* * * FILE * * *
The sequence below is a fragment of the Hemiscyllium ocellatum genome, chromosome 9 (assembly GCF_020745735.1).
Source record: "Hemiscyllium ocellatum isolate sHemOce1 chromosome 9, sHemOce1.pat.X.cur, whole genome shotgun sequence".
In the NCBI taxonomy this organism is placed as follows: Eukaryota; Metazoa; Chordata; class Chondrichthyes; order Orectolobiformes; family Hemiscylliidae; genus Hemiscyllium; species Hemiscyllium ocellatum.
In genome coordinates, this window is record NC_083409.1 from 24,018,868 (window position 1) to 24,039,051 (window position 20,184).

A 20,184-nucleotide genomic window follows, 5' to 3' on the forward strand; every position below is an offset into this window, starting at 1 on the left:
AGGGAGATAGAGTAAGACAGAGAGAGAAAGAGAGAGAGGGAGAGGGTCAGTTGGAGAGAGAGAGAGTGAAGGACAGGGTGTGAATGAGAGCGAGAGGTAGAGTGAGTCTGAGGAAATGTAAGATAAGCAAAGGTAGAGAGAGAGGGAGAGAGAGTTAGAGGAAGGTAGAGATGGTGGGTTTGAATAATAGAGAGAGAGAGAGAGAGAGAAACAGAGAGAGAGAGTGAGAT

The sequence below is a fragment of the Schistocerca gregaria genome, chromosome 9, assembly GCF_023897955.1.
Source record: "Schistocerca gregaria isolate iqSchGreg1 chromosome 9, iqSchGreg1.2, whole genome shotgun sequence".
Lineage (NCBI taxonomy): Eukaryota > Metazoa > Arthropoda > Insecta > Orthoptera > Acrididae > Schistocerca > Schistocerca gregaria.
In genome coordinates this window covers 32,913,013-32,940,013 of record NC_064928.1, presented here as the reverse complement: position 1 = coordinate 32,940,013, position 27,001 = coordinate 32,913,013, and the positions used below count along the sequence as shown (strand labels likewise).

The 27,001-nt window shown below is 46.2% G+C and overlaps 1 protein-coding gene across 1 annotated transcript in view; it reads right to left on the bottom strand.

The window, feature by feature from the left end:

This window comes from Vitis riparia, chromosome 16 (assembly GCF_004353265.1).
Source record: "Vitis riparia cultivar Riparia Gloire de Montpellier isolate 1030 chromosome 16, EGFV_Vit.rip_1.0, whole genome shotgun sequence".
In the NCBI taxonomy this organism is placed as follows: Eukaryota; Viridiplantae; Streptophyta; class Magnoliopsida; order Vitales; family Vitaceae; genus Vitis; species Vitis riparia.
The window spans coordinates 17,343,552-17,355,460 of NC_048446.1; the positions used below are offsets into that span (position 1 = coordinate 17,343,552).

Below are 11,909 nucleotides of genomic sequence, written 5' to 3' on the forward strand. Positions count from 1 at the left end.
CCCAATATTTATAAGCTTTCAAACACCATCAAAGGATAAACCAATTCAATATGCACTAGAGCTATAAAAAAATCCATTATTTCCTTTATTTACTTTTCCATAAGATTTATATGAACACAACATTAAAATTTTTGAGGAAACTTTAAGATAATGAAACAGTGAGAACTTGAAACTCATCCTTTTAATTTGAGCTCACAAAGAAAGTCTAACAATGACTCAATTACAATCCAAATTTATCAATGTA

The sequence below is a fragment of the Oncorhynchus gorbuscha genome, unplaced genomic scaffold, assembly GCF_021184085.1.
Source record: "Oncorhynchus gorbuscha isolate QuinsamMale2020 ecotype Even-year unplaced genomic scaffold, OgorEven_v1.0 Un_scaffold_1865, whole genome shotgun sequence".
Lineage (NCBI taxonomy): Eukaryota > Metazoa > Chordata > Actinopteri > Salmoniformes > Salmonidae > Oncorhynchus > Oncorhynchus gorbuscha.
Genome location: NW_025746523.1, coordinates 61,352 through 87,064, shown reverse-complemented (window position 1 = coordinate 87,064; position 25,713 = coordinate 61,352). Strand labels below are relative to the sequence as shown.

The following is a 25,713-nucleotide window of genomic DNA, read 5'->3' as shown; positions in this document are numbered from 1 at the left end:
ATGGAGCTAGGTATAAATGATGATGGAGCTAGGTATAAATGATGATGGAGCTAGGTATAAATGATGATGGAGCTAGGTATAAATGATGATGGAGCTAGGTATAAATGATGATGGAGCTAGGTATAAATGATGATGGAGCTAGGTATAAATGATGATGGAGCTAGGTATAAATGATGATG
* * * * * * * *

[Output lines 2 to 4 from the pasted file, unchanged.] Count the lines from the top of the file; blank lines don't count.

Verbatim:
Source record: "Hemiscyllium ocellatum isolate sHemOce1 chromosome 9, sHemOce1.pat.X.cur, whole genome shotgun sequence".
In the NCBI taxonomy this organism is placed as follows: Eukaryota; Metazoa; Chordata; class Chondrichthyes; order Orectolobiformes; family Hemiscylliidae; genus Hemiscyllium; species Hemiscyllium ocellatum.
In genome coordinates, this window is record NC_083409.1 from 24,018,868 (window position 1) to 24,039,051 (window position 20,184).